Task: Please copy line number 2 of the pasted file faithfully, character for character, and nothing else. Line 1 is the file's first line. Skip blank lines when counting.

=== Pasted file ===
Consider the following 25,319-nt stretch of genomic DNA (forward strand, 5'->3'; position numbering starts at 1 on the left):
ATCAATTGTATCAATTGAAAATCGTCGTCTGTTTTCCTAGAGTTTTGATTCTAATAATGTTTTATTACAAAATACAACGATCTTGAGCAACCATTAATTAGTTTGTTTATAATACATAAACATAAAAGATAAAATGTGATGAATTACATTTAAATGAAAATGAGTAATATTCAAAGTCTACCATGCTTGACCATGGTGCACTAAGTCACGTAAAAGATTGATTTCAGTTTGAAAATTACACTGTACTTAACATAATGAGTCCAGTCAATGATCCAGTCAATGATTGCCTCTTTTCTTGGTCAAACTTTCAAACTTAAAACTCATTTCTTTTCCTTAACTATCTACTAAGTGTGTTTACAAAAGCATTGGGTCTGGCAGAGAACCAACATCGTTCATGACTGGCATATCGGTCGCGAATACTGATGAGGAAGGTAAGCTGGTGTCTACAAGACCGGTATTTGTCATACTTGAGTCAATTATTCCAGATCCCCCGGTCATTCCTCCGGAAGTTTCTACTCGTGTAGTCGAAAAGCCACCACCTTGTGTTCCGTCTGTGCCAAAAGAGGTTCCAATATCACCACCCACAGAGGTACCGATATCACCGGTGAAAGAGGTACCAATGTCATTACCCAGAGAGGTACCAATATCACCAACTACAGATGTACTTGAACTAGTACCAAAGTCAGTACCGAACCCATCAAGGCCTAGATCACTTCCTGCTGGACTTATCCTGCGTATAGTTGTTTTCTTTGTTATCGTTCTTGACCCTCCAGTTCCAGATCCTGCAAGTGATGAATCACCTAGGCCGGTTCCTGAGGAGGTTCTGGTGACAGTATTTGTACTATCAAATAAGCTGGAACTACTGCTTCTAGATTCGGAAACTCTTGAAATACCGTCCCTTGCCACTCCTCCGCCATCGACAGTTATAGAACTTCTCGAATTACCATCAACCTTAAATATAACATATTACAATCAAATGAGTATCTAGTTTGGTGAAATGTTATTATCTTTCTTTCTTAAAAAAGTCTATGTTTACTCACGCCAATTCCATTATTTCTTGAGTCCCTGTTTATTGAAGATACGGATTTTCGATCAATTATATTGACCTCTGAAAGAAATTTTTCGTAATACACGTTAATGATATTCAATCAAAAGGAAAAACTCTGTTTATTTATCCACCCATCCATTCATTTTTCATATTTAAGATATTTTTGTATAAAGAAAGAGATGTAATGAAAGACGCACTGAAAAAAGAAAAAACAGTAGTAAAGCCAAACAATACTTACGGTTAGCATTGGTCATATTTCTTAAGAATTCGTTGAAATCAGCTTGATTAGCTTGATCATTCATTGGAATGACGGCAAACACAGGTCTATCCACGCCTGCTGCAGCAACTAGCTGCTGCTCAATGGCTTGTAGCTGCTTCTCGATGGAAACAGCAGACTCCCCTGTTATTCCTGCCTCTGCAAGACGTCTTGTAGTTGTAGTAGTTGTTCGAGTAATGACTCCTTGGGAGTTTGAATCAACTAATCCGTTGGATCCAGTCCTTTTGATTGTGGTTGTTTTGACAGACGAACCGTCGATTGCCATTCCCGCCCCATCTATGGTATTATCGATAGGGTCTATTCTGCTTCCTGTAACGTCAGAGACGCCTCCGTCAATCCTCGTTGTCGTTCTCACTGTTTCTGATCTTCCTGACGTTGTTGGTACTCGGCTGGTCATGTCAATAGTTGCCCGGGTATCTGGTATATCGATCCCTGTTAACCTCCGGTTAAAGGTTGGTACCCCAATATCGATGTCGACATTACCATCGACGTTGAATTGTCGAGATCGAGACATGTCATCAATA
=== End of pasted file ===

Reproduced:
ATCAATTGTATCAATTGAAAATCGTCGTCTGTTTTCCTAGAGTTTTGATTCTAATAATGTTTTATTACAAAATACAACGATCTTGAGCAACCATTAATTAGTTTGTTTATAATACATAAACATAAAAGATAAAATGTGATGAATTACATTTAAATGAAAATGAGTAATATTCAAAGTCTACCATGCTTGACCATGGTGCACTAAGTCACGTAAAAGATTGATTTCAGTTTGAAAATTACACTGTACTTAACATAATGAGTCCAGTCAATGATCCAGTCAATGATTGCCTCTTTTCTTGGTCAAACTTTCAAACTTAAAACTCATTTCTTTTCCTTAACTATCTACTAAGTGTGTTTACAAAAGCATTGGGTCTGGCAGAGAACCAACATCGTTCATGACTGGCATATCGGTCGCGAATACTGATGAGGAAGGTAAGCTGGTGTCTACAAGACCGGTATTTGTCATACTTGAGTCAATTATTCCAGATCCCCCGGTCATTCCTCCGGAAGTTTCTACTCGTGTAGTCGAAAAGCCACCACCTTGTGTTCCGTCTGTGCCAAAAGAGGTTCCAATATCACCACCCACAGAGGTACCGATATCACCGGTGAAAGAGGTACCAATGTCATTACCCAGAGAGGTACCAATATCACCAACTACAGATGTACTTGAACTAGTACCAAAGTCAGTACCGAACCCATCAAGGCCTAGATCACTTCCTGCTGGACTTATCCTGCGTATAGTTGTTTTCTTTGTTATCGTTCTTGACCCTCCAGTTCCAGATCCTGCAAGTGATGAATCACCTAGGCCGGTTCCTGAGGAGGTTCTGGTGACAGTATTTGTACTATCAAATAAGCTGGAACTACTGCTTCTAGATTCGGAAACTCTTGAAATACCGTCCCTTGCCACTCCTCCGCCATCGACAGTTATAGAACTTCTCGAATTACCATCAACCTTAAATATAACATATTACAATCAAATGAGTATCTAGTTTGGTGAAATGTTATTATCTTTCTTTCTTAAAAAAGTCTATGTTTACTCACGCCAATTCCATTATTTCTTGAGTCCCTGTTTATTGAAGATACGGATTTTCGATCAATTATATTGACCTCTGAAAGAAATTTTTCGTAATACACGTTAATGATATTCAATCAAAAGGAAAAACTCTGTTTATTTATCCACCCATCCATTCATTTTTCATATTTAAGATATTTTTGTATAAAGAAAGAGATGTAATGAAAGACGCACTGAAAAAAGAAAAAACAGTAGTAAAGCCAAACAATACTTACGGTTAGCATTGGTCATATTTCTTAAGAATTCGTTGAAATCAGCTTGATTAGCTTGATCATTCATTGGAATGACGGCAAACACAGGTCTATCCACGCCTGCTGCAGCAACTAGCTGCTGCTCAATGGCTTGTAGCTGCTTCTCGATGGAAACAGCAGACTCCCCTGTTATTCCTGCCTCTGCAAGACGTCTTGTAGTTGTAGTAGTTGTTCGAGTAATGACTCCTTGGGAGTTTGAATCAACTAATCCGTTGGATCCAGTCCTTTTGATTGTGGTTGTTTTGACAGACGAACCGTCGATTGCCATTCCCGCCCCATCTATGGTATTATCGATAGGGTCTATTCTGCTTCCTGTAACGTCAGAGACGCCTCCGTCAATCCTCGTTGTCGTTCTCACTGTTTCTGATCTTCCTGACGTTGTTGGTACTCGGCTGGTCATGTCAATAGTTGCCCGGGTATCTGGTATATCGATCCCTGTTAACCTCCGGTTAAAGGTTGGTACCCCAATATCGATGTCGACATTACCATCGACGTTGAATTGTCGAGATCGAGACATGTCATCAATA